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I worked on a project and found a working solution, but now I got some questions on how I solved some problems in the code. First of all, I am no expert in design patterns, but I know the (anti-)pattern of singletons and normally I avoid them. But what I use quite often, are static helper / utility methods.

So the project I've been working on is based on the Atlassian Plugin SDK. I implemented servlets, accessed some data via Atlassian components, all pretty straight forward. When it comes to the point of rendering pages, the Atlassian platforms use Apache Velocity. So I build my context map and access the objects in Velocity, everything is fine. At some point, I want to generate URLs to link to other servlets or pages. So, I create a class with static url generation methods. Sadly, I cannot access those methods in Velocity, because there is no instance I could pass to the Velocity context (which defines the scope). But Velocity allows me to use static methods via instances of the class. The resulting class looks like this (java code):

public class Urls {
    private static Urls Singleton = new Urls();

    public static Urls getInstance() {
        return Singleton;
    }

    private Urls() { }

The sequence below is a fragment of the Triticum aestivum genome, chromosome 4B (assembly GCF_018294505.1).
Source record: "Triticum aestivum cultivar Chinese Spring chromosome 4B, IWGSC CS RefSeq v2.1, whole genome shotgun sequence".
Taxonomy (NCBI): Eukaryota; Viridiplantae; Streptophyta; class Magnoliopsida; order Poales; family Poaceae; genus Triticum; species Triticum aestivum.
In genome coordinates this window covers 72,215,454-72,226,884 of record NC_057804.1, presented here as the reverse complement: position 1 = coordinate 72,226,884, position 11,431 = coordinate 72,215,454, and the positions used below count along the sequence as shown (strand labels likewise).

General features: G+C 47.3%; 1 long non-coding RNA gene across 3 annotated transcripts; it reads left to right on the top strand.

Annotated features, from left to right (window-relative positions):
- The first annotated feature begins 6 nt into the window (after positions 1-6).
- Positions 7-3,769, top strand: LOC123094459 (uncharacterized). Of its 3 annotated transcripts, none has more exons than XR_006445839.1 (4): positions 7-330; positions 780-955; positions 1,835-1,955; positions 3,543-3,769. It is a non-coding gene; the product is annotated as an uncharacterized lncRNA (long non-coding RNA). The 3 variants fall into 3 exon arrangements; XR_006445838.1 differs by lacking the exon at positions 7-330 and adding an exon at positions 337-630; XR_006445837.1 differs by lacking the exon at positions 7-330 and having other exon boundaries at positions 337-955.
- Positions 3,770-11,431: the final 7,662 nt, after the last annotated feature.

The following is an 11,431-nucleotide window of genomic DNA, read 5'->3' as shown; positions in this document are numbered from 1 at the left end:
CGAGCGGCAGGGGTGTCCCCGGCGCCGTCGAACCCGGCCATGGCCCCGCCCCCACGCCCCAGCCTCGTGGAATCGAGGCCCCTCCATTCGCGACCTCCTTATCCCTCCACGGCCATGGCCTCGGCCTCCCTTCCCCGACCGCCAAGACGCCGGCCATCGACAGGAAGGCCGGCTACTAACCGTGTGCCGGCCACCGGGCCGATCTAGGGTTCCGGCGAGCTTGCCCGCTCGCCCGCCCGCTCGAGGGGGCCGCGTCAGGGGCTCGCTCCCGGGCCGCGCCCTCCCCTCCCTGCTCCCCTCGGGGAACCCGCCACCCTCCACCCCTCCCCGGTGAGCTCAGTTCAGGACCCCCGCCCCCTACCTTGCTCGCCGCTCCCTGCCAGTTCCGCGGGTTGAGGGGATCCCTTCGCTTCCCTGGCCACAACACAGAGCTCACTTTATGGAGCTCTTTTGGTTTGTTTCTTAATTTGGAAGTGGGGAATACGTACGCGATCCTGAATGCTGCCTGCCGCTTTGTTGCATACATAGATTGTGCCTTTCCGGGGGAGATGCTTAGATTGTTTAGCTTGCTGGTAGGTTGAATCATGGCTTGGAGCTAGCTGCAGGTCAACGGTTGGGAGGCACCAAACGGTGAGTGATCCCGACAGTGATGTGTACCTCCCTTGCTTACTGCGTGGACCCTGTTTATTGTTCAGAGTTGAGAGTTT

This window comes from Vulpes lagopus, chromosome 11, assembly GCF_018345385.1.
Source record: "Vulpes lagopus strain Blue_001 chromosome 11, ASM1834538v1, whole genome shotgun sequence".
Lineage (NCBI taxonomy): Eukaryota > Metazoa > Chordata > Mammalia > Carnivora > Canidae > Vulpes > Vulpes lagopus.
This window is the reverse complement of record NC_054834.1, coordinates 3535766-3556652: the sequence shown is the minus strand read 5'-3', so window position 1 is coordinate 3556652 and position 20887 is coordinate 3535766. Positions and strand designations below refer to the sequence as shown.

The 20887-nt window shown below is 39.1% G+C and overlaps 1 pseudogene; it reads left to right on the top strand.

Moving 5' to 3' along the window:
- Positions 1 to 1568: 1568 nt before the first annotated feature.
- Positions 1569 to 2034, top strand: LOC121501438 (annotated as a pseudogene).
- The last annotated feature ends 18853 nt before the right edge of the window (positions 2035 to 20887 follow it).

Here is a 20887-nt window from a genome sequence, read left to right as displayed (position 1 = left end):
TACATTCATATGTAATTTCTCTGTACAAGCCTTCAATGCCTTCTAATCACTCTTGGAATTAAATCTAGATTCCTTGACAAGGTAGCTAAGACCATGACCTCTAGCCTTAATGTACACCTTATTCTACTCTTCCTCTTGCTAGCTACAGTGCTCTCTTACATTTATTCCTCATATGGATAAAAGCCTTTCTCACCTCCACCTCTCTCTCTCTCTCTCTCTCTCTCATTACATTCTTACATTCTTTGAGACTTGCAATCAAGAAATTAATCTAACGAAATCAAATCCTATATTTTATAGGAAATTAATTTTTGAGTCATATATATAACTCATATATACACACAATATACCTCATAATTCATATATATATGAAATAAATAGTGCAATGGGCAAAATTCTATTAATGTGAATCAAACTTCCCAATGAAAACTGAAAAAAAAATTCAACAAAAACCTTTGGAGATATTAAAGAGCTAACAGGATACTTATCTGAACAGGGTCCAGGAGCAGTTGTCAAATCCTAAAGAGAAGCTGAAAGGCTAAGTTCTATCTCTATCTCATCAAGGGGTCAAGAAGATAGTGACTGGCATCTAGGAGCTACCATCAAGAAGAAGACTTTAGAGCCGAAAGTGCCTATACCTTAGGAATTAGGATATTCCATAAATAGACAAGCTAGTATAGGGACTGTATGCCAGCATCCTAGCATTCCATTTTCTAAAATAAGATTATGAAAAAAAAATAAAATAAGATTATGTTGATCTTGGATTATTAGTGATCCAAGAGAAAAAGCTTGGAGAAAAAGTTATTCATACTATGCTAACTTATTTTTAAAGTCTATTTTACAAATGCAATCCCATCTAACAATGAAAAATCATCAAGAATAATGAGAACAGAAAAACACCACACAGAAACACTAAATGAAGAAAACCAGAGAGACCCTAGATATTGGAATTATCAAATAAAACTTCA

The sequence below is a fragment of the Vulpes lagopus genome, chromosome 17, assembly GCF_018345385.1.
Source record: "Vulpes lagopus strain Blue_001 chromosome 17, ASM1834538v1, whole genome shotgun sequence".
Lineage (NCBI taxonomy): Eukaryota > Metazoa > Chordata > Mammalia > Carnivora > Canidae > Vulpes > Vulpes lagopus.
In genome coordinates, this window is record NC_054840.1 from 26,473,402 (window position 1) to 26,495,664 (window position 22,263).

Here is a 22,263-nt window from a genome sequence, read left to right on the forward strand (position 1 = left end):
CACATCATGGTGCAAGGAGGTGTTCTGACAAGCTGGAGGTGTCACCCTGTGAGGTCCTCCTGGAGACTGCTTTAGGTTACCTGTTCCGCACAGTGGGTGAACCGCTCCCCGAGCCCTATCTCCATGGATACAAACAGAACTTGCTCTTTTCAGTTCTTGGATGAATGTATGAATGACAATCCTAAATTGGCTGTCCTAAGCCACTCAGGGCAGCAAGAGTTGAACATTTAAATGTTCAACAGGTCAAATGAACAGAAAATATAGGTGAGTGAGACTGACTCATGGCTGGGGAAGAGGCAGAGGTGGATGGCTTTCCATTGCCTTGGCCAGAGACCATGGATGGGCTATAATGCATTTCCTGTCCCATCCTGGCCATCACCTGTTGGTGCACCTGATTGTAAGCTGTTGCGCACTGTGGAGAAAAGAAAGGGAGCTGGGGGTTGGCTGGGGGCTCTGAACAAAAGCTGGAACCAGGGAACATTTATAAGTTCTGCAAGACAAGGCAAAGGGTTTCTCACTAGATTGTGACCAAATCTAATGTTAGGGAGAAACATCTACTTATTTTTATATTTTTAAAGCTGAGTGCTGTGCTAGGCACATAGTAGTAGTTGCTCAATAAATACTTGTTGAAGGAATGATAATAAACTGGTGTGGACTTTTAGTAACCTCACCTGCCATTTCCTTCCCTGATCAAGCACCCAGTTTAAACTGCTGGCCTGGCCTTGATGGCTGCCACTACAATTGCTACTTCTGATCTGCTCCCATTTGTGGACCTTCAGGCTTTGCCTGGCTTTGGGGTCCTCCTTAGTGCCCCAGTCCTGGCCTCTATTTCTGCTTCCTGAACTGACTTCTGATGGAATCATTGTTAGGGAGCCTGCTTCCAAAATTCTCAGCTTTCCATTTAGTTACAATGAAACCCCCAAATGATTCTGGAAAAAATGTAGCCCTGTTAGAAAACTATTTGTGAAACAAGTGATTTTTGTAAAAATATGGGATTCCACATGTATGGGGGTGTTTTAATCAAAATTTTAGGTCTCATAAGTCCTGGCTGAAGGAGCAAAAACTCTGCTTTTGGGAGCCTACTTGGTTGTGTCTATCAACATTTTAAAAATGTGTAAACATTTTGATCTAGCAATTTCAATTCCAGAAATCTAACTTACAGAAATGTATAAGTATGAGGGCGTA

public static String getBaseUrl() { ... }

    public static String forUserProfile(ApplicationUser user) { ... }

    ...
}

Now, in my regular java code, I can simple use the static method:

String myUrl = Urls.forUserProfile(myUser);

But I can also pass my singleton to the velocity context ...

context.put("urls", Urls.getInstance());

... to use it in my Velocity template:

<a href="$urls.forUserProfile($myUser)">User profile</a>

I used this 'pattern' or similar ones several times in my project. Is there any name for something like this? I assume this is kinda rare, because normally one could simply access the static methods. Do you think there are any big disadvantages I forgot? Any reason not to use this way? Any better ways?

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  • 2
    Why not allow for multiple instances of Urls and put them in the context like this: context.put("urls", new Urls());? Jan 19, 2017 at 12:50
  • @BartvanIngenSchenau: I commented on the answer of Caleth, because its exactly the same suggestion. Jan 19, 2017 at 12:59
  • 2
    Just in case: "a singleton without any state" is also known as "function". Maybe this POV might help.
    – 9000
    Jan 19, 2017 at 19:20
  • As per this question and answer you can can call static methods on class objects in your context. You'd use context.put("urls", Urls.class) and things should work as desired.
    – JimmyB
    Jan 21, 2017 at 12:03

4 Answers 4

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A singleton is a fancy kind of global state.

Your Urls isn't usefully a singleton, because it has no state. You may as well just not instantiate it in normal code.

public class Urls {
    public Urls() { }
    // static methods ...
}